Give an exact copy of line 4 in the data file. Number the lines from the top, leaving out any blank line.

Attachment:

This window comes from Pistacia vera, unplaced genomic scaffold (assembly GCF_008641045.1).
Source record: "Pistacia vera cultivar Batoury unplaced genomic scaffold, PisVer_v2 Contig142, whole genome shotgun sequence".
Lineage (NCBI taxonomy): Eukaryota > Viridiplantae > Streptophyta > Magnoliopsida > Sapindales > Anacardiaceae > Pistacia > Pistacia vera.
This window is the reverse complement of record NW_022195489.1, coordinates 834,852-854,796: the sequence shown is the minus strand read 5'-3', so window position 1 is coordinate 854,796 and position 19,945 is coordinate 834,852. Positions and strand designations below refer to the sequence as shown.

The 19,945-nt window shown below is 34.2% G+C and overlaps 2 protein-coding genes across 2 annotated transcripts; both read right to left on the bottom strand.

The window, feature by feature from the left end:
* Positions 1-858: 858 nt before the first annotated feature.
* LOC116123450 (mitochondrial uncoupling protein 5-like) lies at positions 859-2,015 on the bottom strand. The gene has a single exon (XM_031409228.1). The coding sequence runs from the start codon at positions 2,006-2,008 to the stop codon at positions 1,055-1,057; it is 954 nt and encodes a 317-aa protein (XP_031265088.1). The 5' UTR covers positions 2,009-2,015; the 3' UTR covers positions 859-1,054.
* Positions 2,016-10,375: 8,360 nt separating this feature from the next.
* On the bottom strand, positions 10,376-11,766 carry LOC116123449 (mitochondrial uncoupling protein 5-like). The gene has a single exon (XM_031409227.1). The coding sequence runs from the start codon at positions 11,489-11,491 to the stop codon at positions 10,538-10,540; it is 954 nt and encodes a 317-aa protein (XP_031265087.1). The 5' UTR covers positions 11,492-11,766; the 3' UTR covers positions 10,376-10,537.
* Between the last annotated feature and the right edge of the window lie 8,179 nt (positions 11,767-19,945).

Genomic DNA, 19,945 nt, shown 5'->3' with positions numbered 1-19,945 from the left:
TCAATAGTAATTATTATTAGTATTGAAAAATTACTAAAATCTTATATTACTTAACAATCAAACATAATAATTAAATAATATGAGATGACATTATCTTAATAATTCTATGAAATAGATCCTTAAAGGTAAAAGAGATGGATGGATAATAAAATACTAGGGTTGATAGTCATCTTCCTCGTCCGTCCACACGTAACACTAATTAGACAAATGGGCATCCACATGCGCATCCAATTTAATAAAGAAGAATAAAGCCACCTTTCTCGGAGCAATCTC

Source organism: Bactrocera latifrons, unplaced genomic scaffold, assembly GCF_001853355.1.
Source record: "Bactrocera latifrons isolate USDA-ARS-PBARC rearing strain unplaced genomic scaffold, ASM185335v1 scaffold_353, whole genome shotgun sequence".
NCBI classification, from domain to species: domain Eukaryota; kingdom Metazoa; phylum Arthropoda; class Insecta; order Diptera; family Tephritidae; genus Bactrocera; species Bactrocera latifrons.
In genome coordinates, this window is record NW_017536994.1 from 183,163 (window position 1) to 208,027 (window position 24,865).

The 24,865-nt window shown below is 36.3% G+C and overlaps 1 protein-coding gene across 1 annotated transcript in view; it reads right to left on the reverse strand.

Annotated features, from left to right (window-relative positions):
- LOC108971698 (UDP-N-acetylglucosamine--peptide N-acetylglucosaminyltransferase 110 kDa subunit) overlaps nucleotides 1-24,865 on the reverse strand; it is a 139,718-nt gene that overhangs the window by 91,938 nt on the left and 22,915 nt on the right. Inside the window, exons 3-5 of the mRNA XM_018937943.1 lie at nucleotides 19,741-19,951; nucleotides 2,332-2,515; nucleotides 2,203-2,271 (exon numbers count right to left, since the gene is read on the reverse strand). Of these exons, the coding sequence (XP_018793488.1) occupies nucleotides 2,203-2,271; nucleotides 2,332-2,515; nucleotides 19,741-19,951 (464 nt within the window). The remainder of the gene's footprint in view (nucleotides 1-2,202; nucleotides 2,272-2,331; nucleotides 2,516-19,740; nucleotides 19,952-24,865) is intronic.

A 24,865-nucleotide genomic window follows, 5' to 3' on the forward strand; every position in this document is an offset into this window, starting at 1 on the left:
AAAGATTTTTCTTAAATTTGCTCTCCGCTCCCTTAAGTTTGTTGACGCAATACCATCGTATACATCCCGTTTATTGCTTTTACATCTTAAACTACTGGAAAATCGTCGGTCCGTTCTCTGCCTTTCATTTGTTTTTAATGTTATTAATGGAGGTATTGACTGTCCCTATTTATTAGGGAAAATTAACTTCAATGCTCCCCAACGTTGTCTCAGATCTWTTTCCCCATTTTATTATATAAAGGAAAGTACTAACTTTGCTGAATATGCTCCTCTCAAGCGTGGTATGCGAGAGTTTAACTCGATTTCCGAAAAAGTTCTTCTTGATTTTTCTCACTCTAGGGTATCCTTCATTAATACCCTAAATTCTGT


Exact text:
This window is the reverse complement of record NW_022195489.1, coordinates 834,852-854,796: the sequence shown is the minus strand read 5'-3', so window position 1 is coordinate 854,796 and position 19,945 is coordinate 834,852. Positions and strand designations below refer to the sequence as shown.